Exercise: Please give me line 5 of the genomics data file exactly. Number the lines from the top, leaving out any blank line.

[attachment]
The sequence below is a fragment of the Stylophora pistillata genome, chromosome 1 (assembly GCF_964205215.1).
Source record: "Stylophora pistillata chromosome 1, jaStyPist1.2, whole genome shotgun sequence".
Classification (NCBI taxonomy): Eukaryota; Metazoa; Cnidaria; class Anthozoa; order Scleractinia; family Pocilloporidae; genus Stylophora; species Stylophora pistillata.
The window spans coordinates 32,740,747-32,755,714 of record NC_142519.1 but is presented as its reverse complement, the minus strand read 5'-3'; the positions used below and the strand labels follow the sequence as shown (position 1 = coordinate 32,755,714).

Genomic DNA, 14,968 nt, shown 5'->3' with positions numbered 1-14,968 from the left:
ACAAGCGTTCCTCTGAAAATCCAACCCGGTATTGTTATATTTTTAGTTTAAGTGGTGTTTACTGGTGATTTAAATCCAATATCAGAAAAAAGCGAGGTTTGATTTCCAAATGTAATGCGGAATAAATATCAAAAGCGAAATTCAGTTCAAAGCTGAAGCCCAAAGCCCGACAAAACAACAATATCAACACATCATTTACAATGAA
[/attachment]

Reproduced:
Genomic DNA, 14,968 nt, shown 5'->3' with positions numbered 1-14,968 from the left: